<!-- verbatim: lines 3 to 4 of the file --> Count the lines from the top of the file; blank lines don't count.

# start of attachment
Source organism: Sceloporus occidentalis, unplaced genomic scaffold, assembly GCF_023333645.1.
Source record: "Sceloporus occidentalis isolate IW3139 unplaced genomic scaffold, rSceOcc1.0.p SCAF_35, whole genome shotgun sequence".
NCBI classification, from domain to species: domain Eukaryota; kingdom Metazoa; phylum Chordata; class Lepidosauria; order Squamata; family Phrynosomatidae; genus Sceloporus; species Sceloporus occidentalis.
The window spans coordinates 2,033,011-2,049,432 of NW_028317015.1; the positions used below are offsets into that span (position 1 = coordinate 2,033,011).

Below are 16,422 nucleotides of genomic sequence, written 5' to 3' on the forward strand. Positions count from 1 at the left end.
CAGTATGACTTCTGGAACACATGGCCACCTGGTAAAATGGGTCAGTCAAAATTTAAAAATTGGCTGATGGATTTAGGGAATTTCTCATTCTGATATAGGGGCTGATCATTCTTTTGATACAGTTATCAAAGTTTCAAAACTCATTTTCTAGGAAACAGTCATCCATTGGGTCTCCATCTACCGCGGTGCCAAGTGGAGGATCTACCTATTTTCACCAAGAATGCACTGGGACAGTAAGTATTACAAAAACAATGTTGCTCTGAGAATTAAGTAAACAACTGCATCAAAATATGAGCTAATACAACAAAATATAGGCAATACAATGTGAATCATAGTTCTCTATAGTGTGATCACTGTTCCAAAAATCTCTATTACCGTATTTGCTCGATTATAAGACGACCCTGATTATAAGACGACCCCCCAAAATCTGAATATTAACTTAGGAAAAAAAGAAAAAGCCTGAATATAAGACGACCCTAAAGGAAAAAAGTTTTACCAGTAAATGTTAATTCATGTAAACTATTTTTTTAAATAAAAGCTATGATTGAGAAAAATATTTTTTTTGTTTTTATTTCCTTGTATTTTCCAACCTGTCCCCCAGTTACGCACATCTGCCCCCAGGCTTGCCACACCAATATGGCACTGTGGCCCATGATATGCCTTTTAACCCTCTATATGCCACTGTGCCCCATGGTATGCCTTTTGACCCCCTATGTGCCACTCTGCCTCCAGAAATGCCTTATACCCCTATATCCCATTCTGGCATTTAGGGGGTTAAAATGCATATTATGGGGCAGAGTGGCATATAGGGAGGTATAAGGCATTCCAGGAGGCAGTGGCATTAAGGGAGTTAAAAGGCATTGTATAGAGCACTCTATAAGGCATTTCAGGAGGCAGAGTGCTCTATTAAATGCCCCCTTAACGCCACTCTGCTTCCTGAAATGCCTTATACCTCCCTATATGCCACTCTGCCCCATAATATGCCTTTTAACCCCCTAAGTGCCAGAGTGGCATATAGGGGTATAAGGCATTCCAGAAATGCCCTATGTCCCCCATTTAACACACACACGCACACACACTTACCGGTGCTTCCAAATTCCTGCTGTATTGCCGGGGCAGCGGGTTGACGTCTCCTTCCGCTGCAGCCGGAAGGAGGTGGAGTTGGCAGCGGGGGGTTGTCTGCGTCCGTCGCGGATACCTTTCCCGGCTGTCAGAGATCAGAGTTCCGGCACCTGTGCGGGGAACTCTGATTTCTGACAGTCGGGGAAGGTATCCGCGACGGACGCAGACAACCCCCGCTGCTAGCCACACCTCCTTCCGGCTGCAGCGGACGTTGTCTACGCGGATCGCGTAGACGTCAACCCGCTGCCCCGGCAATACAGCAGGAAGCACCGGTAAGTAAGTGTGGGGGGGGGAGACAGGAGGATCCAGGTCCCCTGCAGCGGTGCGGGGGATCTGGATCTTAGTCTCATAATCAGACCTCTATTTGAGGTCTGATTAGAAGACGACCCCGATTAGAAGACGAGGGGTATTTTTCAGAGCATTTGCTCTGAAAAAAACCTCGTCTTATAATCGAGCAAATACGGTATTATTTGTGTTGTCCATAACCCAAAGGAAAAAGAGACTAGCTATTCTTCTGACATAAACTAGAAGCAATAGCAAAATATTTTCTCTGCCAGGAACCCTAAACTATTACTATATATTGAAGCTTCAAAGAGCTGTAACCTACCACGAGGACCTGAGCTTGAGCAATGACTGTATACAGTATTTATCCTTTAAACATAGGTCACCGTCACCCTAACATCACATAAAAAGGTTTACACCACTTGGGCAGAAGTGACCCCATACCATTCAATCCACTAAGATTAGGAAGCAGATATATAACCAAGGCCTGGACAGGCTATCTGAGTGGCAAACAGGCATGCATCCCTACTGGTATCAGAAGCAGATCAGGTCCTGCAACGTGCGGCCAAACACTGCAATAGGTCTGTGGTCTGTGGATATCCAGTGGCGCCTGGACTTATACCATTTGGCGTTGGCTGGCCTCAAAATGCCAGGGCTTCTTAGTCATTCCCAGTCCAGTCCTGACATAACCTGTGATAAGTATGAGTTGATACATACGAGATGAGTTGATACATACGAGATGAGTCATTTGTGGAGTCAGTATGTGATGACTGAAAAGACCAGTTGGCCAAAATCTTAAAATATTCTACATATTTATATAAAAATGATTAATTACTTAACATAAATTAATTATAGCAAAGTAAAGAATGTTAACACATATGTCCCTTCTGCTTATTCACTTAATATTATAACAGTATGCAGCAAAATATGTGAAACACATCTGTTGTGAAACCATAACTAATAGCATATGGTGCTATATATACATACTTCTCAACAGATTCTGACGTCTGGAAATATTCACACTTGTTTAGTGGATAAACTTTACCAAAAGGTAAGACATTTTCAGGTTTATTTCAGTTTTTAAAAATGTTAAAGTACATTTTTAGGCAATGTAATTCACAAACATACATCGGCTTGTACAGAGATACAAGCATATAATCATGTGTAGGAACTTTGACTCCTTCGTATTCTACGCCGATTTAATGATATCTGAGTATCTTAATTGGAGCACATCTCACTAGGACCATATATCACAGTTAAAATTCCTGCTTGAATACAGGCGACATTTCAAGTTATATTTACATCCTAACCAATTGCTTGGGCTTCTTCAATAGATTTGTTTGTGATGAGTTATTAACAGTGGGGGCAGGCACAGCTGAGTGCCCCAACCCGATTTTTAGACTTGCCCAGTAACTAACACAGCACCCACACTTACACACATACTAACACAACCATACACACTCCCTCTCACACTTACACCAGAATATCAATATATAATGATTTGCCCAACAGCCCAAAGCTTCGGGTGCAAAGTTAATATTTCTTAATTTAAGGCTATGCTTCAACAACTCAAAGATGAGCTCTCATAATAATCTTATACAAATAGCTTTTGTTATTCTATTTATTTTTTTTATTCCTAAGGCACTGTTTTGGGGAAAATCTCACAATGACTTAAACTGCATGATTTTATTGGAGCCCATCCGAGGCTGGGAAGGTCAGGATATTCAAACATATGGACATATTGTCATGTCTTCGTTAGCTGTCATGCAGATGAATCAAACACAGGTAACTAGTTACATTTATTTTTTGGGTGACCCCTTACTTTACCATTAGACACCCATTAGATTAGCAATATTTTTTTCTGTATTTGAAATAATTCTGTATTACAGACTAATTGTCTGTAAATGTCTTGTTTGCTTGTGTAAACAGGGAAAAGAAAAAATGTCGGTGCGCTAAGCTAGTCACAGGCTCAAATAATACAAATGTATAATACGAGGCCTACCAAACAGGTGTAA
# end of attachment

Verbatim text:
NCBI classification, from domain to species: domain Eukaryota; kingdom Metazoa; phylum Chordata; class Lepidosauria; order Squamata; family Phrynosomatidae; genus Sceloporus; species Sceloporus occidentalis.
The window spans coordinates 2,033,011-2,049,432 of NW_028317015.1; the positions used below are offsets into that span (position 1 = coordinate 2,033,011).